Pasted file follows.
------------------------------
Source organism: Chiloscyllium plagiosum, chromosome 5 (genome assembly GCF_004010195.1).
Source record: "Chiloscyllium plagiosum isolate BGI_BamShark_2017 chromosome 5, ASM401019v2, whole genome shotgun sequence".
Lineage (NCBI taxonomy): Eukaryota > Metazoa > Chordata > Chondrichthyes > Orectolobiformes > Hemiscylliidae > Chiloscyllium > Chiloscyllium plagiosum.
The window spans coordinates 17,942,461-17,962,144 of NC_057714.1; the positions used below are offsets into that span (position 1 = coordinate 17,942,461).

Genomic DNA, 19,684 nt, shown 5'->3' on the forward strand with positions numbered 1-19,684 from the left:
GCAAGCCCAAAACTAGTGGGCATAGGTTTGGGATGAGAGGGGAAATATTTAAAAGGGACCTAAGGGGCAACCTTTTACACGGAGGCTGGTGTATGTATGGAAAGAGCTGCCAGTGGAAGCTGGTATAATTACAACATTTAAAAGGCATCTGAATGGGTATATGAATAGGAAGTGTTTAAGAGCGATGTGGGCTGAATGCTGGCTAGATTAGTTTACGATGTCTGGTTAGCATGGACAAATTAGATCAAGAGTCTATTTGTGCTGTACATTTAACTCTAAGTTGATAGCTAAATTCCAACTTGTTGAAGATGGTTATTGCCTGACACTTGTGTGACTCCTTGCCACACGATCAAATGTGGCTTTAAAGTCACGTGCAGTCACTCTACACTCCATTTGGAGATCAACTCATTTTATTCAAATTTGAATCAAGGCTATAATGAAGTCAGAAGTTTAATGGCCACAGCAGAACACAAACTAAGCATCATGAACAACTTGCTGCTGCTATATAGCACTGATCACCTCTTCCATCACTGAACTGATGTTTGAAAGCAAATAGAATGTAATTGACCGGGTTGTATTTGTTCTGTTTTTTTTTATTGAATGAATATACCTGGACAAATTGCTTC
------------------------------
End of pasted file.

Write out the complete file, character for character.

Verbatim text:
Source organism: Chiloscyllium plagiosum, chromosome 5 (genome assembly GCF_004010195.1).
Source record: "Chiloscyllium plagiosum isolate BGI_BamShark_2017 chromosome 5, ASM401019v2, whole genome shotgun sequence".
Lineage (NCBI taxonomy): Eukaryota > Metazoa > Chordata > Chondrichthyes > Orectolobiformes > Hemiscylliidae > Chiloscyllium > Chiloscyllium plagiosum.
The window spans coordinates 17,942,461-17,962,144 of NC_057714.1; the positions used below are offsets into that span (position 1 = coordinate 17,942,461).

Genomic DNA, 19,684 nt, shown 5'->3' on the forward strand with positions numbered 1-19,684 from the left:
GCAAGCCCAAAACTAGTGGGCATAGGTTTGGGATGAGAGGGGAAATATTTAAAAGGGACCTAAGGGGCAACCTTTTACACGGAGGCTGGTGTATGTATGGAAAGAGCTGCCAGTGGAAGCTGGTATAATTACAACATTTAAAAGGCATCTGAATGGGTATATGAATAGGAAGTGTTTAAGAGCGATGTGGGCTGAATGCTGGCTAGATTAGTTTACGATGTCTGGTTAGCATGGACAAATTAGATCAAGAGTCTATTTGTGCTGTACATTTAACTCTAAGTTGATAGCTAAATTCCAACTTGTTGAAGATGGTTATTGCCTGACACTTGTGTGACTCCTTGCCACACGATCAAATGTGGCTTTAAAGTCACGTGCAGTCACTCTACACTCCATTTGGAGATCAACTCATTTTATTCAAATTTGAATCAAGGCTATAATGAAGTCAGAAGTTTAATGGCCACAGCAGAACACAAACTAAGCATCATGAACAACTTGCTGCTGCTATATAGCACTGATCACCTCTTCCATCACTGAACTGATGTTTGAAAGCAAATAGAATGTAATTGACCGGGTTGTATTTGTTCTGTTTTTTTTTATTGAATGAATATACCTGGACAAATTGCTTC